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The Grouse Grind is a fairly well-known hiking path that climbs up the lower flank of Grouse Mountain just north of Vancouver. It is well-known as a place where those with an aerobic bent go to test their mettle against the mountain. The path leads from the lower end of the Grouse Mountain chairlift (Grouse Mountain is a ski area in winter) up to it's upper end. It does not follow under the chairlift, but rather winds up through the woods some distance off to the side of the lift.
An Overview of Grouse Mtn
The Grind is steep: it climbs 2,900 feet (close to 1000 metres) over 1.5 horizontal kilometres. The trail is well-constructed and switchbacks around a bit, but it is still very steep and unrelenting. And busy. On any sort of decent weather day, there are hundreds upon hundreds of people to be encountered along the trail. It is a rite of passage for any outdoorsy Vancouverite.

As part of our 2009 visit to the west coast and Vancouver, Jenn and I decided to do the Grind. It was something we'd not done before, and it was good training for the outdoor activities we were going to partake in later on in our visit (namely, Mt Baker and other hiking in the Cascades). This report on our Grouse Mountain climb is only one of several from this trip: For more detail on our trip to Vancouver and vicinity as a whole, click here. For a report on our trip up Mt Baker, click here, and for a report on our hike up Hidden Lake Peak in the North Cascades, click here.
Grouse Mountain Resort
Jenn and I were staying at her friend's place in North Vancouver at the beginning of our trip. This was pretty convenient for hiking the 'Grind, as it was only a 10 minute drive from the house to the start of the trail at the end of nearby Capilano Drive. That's got to be one of the smallest big-city-urban-to-steep-mountain-trailhead distances in North America!

After finding a spot to park amongst the hundreds of cars near the trailhead, we made our way to the start. The trail is tightly managed, with a fenced gate and lots of warning signs, and an opening and closing time (although I suppose you could find a way to bushwhack around to the trail if you _really_ wanted to do it after hours)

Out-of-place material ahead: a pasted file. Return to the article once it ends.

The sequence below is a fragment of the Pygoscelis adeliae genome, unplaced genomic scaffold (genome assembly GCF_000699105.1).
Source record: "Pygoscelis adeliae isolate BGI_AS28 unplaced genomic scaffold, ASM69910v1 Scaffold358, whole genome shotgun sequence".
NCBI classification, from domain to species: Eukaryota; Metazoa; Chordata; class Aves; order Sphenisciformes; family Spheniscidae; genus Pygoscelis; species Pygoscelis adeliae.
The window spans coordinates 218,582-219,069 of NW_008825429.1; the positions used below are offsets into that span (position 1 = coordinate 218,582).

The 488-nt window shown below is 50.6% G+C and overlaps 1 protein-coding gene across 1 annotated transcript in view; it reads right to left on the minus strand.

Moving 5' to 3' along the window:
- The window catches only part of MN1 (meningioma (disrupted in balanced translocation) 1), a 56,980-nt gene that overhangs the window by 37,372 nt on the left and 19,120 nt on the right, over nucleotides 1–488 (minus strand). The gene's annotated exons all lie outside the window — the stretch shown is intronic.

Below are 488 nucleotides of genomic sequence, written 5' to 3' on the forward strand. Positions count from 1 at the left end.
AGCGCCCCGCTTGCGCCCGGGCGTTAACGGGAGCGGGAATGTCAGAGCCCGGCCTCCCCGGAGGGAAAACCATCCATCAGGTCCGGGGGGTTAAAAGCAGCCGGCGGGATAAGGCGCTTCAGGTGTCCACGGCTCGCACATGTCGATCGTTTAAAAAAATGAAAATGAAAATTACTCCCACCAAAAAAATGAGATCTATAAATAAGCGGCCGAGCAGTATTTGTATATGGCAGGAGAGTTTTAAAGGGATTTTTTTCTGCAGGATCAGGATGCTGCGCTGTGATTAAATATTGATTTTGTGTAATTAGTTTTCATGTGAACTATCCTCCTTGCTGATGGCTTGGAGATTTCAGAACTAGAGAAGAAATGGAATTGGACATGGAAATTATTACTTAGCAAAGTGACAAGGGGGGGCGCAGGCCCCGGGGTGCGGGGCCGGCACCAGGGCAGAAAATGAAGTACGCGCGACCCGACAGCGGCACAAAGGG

Trail sign marks the way
Gate and Warnings
Starting off
We started off up the trail, which is wide and easy to follow. You are soon presented with yet another huge yellow disclaimer / this-is-difficult sign, presumably a liability-reducing initiative by any authorities within a 10km radius.

Throughout it's length, the Grouse Grind trail passes through homogenous forest with an open understory. Although the forest floor is rooty and rocky, the trail is very 'constructed', with lots of rock work, wooden steps and planks. The trail almost immediately starts gaining significant elevation. It is very winding, with many short switchbacks and turns as it makes its way directly up the slope.
Another warning sign
Well constructed
A new stair section
There were indeed many, many people on the trail. Most of them quite out of breath and sweaty (and it was quite a warm and sticky day, too). By their attire and disposition, most people seemed to be non-hikers. There were many foreign tourists, and lots of people hiking in flip-flops and sandals.
Steep and Open
Near the 3/4 mark
Nearing the top
We pushed up at a fast clip, managing to reach the halfway point somewhere around the 25 minute mark. I may have been able to do it faster if I was not carrying a pack, but I felt that doing so more accurately simulated a mountain hike. We reached the top in just under an hour. Not bad, but not at the pace of some of the speedsters out there, who do it in well under 40 minutes.

Now finished with the 'Grind, we decided we wanted a bit more, so we walked on up through the ski buildings and attractions at the resort, heading for a network of trails into some of the surrounding peaks to the north. We passed by all sorts of summer activities going on at the resort, including a lumberjack show, a Grizzly Bear Pen, and an open-air 'birds of prey' show. Busy.
Top of the Grind
Meadows at lift-top
Lumberjack show
Eventually we made our way past all of the hubbub and onto a connector path that lead to the trails behind the resort. I had the idea of doing a peak called Goat Mountain, a few kilometres to the north, and we made our way in that direction. We followed some relatively poorly marked paths over some increasingly uneven terrain, eventually stopping at a lookout point where we could see the terrain to the north, including Goat Mountain. We were running short on time (we had a dinner appointment to make later in the evening), so we decided to abort the attempt on Goat Mountain and settle for a lower, wooded hump (called Dam Mountain) near to us. Also, there were an abnormally large and annoying population of flies everywhere (this was to become a theme for our entire week outdoors here...).
Grizzly in the Pen
Access Road
Towards higher country
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[ Overview & Main Narrative | The Grouse Grind (and Dam Mtn) | Attempt on Baker's Boulder Cleaver Route | Hidden Lake Peak | GPS Data | Return to Main Page ]

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